Wednesday marked the opening of what is one of the biggest events on the National Māori calendar. Eagerly awaited by thousands, this biennial event is the paramount event for Māori performing arts. An extravaganza of live performance and a bringing together of some of the best exponents and practitioners of the art form from across iwi and the motu.
Places at the Nationals are hotly contested within individual rohe. Top qualifying groups from each district make the National competition. The amount of work that goes into the stand of each group is immense. Original composition, choreography, vocal excellence, beauty and excellence in the language as well as physical fitness are all required.
Participation at this level also requires a mastery of a variety of art forms – from mōteatea to poi to haka and traditional weaponry. Hundreds of hours of relentless practice and commitment are required from members of groups that take months if not years in the preparation of what they will share with the mutitudes when they take the stage. The result is a feast for the senses and the soul, each group bringing the best they have. The best groups embody all the aspects of ihi, wana and wehi.
Various components of each set are judged and scored. Each set consists of waiata tira, mōteatea, whakaeke, waiata ā ringa, poi, haka and whakawātea. Individual items as well as other components such as excellence in the Reo, original composition, kākahu, kaitātaki tane and kaitāki wahine are all judged and scored to help decide the overall winner of each judged item and to decide the eventual overall winner.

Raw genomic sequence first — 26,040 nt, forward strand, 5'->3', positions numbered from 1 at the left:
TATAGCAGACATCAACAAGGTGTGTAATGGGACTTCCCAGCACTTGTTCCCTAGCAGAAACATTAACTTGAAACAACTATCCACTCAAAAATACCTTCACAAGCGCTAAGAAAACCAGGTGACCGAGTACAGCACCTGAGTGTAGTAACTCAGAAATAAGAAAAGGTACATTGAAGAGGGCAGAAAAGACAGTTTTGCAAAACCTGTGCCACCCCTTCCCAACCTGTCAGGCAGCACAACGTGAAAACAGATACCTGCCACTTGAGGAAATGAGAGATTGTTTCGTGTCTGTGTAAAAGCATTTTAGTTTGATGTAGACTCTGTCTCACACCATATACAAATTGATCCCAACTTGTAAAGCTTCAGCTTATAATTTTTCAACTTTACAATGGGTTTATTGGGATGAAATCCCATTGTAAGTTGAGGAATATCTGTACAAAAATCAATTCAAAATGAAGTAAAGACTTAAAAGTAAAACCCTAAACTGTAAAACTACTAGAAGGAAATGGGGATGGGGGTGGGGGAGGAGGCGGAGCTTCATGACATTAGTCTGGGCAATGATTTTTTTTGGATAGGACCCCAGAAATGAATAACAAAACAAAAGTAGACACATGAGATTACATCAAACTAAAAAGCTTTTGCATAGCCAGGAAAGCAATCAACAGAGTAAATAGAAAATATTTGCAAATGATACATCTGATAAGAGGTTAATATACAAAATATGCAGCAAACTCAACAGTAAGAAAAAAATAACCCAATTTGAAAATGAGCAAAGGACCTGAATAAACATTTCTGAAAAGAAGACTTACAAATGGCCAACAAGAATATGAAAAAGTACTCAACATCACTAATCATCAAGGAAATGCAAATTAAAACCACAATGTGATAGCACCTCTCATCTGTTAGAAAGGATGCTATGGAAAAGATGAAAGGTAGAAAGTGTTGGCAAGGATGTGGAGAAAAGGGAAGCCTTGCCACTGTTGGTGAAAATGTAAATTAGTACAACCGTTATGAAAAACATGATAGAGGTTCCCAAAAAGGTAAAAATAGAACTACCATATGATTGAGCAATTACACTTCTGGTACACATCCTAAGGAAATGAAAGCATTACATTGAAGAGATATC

Everyone has their own favourite kapa and star performers, the choreography that causes “ohhs ” and “aahhhs”, the brilliance of new original compositions. Te Matatini inspires excellence in all the performers, and has been known to spark many a conversation, ignite hapū, iwi and rohe pride. Occasionally results have been known to cause debate or some controversy, but one thing is for sure – Te Matatini never disappoints.
If you’d like to find out more, Te Matatini have their own website where you can find more in-depth information. Māori Television is live streaming and on offering on demand services to New Zealand, Australia and America. The Facebook pages of Te Kaea and Māori Television are offering up to the minute social media updates. Every group gets their moment in the spotlight with the top scorers in each pool qualifying for finals on Sunday (you can find a full programme here.)
This is the question I asked myself this year. I decided to investigate further, and Christchurch City Libraries has an excellent eResource The Treaty of Waitangi Collection from Bridget Williams Books. This platform contains some key texts on the Treaty and the Waitangi Tribunal. There a texts of all different sizes so you can –
have a quick read,
do some in depth research
or search all the texts for the key points you are interested in.
The one grey area for me was translation of the Treaty from English into Māori and reading about how this was translated gave me a greater understanding of why controversy still surrounds the Treaty today. I found it fascinating to read descriptions of what actually happened at Waitangi in 1840 during the signing of the Treaty.
If you are studying and need to cite any of the texts, there is a citation tool. You can choose your citation style and it provides the correct citation for you.
Check out this collection as it is something every New Zealander should know more about.